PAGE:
There’s no getting away from it: if you want your business to succeed, it’s getting more and more important to have a clear strategy and plan in place for your people. But what are the prevailing workforce conditions most likely to impact your thinking in this space for the next few years?
Here are five things you need to consider when developing your people strategy for 2023.
1. Tighter labour markets will continue
There’s a shortage of people, especially in most Western countries. Even a recession this year isn’t going to change this situation all that much, so we expect even the very best employers will have to keep working hard to attract and retain the people they need. Employees will continue to have more choices than they used to have.
2. Remote working is here to stay
Most employers are going to have to keep thinking creatively about the workplace – and what work needs to be done face-to-face and when – supported by greater flexibility in working patterns for both remote workers and office- or site-based workers. Those that crack this conundrum will continue to have the pick of the best talent. Don’t forget, though, that this requires your managers – many of whom will be from an older generation – to be supported to think differently about what ‘supervising’ their team means.
3. Pay rises can’t be paid for without performance
Most companies simply can’t pass pay rises associated with the current cost-of-living crisis onto their customers – and nor can they take on debt to fund pay rises that aren’t justified. So, while we have enormous sympathy for all workers seeking pay increases right now, some of those aspirations will have to be tempered. One of the things we see some employers doing instead is getting a whole lot more creative about other parts of the employment package – more time off and additional insurances and healthcare options are all choices that could be appreciated, and might cost you less.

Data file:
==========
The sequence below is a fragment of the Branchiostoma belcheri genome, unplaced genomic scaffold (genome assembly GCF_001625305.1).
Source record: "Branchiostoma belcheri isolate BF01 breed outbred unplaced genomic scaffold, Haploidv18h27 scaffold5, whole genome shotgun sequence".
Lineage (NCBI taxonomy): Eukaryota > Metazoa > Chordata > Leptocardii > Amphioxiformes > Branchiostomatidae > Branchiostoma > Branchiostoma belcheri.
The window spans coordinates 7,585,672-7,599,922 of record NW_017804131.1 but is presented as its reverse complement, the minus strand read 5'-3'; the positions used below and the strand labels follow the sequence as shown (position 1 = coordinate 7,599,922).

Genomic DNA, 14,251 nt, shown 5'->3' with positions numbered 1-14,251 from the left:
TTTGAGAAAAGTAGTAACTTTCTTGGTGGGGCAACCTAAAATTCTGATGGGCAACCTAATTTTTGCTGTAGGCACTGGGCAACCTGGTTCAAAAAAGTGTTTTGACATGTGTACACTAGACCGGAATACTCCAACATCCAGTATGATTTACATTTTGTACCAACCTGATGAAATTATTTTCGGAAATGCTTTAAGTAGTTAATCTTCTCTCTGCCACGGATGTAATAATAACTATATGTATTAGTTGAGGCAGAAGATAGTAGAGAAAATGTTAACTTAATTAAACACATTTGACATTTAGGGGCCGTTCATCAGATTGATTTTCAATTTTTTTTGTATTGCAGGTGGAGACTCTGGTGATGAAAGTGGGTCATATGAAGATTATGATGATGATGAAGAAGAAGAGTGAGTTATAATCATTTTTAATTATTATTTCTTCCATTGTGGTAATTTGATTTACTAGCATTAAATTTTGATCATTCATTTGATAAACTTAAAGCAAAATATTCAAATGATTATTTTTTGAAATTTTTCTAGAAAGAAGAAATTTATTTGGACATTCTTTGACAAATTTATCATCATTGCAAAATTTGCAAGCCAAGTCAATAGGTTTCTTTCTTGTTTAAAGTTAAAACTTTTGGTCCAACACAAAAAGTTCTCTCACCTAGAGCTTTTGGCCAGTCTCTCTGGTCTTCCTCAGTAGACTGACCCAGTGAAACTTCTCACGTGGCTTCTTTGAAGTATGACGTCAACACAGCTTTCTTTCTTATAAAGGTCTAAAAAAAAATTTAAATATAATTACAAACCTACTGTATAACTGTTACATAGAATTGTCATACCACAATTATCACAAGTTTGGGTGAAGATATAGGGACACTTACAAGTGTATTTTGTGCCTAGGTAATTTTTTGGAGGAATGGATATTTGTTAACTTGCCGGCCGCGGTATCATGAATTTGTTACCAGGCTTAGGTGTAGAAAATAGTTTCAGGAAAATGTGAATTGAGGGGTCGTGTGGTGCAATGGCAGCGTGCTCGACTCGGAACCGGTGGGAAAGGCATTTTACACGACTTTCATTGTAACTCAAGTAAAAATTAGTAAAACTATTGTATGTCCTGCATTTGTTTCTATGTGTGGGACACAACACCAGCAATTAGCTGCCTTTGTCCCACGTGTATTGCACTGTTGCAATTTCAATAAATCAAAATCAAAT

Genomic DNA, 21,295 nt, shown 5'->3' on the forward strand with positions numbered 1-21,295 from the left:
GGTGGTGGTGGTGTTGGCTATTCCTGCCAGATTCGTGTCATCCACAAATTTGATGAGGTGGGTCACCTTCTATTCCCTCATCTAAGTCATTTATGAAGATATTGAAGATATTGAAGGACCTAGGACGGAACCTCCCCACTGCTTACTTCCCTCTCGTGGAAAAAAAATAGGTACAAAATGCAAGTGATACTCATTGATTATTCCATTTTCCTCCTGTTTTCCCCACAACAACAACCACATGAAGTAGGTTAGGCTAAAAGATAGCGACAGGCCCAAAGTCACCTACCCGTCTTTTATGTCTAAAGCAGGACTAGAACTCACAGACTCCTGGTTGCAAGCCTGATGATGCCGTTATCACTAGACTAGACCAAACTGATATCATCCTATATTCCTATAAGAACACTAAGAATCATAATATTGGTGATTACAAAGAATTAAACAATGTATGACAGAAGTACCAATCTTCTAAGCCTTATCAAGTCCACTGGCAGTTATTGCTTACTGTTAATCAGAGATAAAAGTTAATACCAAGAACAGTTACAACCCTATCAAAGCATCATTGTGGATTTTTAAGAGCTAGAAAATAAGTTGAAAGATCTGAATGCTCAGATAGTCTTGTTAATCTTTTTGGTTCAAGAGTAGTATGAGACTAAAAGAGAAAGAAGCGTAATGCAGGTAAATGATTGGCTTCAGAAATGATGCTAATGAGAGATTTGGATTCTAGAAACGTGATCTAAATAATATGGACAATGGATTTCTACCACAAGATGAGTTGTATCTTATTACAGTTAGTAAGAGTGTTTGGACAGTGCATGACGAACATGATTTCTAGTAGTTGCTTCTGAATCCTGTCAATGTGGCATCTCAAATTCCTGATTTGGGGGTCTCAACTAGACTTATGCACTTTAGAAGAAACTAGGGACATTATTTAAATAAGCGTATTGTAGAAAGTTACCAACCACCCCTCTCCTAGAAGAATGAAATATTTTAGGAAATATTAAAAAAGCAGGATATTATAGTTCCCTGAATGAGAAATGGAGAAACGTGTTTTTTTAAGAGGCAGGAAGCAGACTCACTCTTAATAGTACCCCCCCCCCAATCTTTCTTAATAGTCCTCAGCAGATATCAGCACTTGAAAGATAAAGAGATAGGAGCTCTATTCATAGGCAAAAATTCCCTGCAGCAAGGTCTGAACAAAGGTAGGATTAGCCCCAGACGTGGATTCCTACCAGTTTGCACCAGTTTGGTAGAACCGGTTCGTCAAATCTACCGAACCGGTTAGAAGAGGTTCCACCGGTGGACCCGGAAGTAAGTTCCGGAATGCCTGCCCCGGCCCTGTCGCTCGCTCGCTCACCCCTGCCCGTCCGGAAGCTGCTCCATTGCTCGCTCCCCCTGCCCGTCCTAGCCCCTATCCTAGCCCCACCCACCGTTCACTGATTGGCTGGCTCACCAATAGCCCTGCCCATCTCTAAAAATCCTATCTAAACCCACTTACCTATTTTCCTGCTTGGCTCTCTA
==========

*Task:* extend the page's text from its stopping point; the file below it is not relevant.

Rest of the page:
4. Happy employees are much less likely to quit
Mental health and wellbeing support are still growing in popularity because stress and burnout touched all-time highs during Covid-19, and this represents a major shift in previous thinking. Employees do need greater support during tougher times and they’ve come to expect more in this regard from their employer. With people having more choice now, those employers who provide extra workplace support – and who keep asking their people how they’re doing, thinking and feeling – will give themselves an edge when it comes to attracting and retaining staff. When employees are looked after they become happier at work, are more likely to be more productive, and much more likely to stay put. So, investing in employee listening genuinely makes sense and has a payback.
5. Diversity, Equity and Inclusion has to become a broader business issue
This is not only an HR problem to fix, and it’s becoming more important – particularly for employers looking to recruit younger workers who care more about social justice and their employer’s purpose and mission. They want to work at places where the team at the top looks more like the rest of the business, and society at large. So, if you’re looking to attract younger people, you’re going to need to accelerate change inside your business in terms of your workforce mix. This has implications for a very wide range of employment policies.
Does your people strategy cover these trends, or are you still making old assumptions about workforce demand and supply? If you’re interested in learning more about the moments that matter to your people, and want to understand how to create and respond to an ‘employee voice’ to drive your business forwards, get in touch at firstname.lastname@example.org or book a WorkBuzz platform demo using the form below.